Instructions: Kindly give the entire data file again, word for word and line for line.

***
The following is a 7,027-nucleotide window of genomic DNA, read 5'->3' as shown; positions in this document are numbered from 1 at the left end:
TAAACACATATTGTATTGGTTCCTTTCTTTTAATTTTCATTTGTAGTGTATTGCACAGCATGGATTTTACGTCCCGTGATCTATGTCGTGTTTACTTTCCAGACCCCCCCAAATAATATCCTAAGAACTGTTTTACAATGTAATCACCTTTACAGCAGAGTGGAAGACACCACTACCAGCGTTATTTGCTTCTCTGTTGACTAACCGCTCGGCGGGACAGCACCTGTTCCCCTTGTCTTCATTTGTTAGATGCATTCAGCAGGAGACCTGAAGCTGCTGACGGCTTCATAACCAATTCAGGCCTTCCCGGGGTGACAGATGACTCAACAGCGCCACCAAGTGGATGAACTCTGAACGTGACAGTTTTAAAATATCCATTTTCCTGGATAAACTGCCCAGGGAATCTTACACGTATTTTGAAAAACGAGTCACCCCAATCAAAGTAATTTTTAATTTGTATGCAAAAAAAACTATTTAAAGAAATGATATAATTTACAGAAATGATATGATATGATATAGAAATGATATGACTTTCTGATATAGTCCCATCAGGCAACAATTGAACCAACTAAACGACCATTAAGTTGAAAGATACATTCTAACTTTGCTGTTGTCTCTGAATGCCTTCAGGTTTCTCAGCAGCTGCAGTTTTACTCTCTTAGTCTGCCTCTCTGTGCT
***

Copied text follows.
The following is a 7,027-nucleotide window of genomic DNA, read 5'->3' as shown; positions in this document are numbered from 1 at the left end:
TAAACACATATTGTATTGGTTCCTTTCTTTTAATTTTCATTTGTAGTGTATTGCACAGCATGGATTTTACGTCCCGTGATCTATGTCGTGTTTACTTTCCAGACCCCCCCAAATAATATCCTAAGAACTGTTTTACAATGTAATCACCTTTACAGCAGAGTGGAAGACACCACTACCAGCGTTATTTGCTTCTCTGTTGACTAACCGCTCGGCGGGACAGCACCTGTTCCCCTTGTCTTCATTTGTTAGATGCATTCAGCAGGAGACCTGAAGCTGCTGACGGCTTCATAACCAATTCAGGCCTTCCCGGGGTGACAGATGACTCAACAGCGCCACCAAGTGGATGAACTCTGAACGTGACAGTTTTAAAATATCCATTTTCCTGGATAAACTGCCCAGGGAATCTTACACGTATTTTGAAAAACGAGTCACCCCAATCAAAGTAATTTTTAATTTGTATGCAAAAAAAACTATTTAAAGAAATGATATAATTTACAGAAATGATATGATATGATATAGAAATGATATGACTTTCTGATATAGTCCCATCAGGCAACAATTGAACCAACTAAACGACCATTAAGTTGAAAGATACATTCTAACTTTGCTGTTGTCTCTGAATGCCTTCAGGTTTCTCAGCAGCTGCAGTTTTACTCTCTTAGTCTGCCTCTCTGTGCT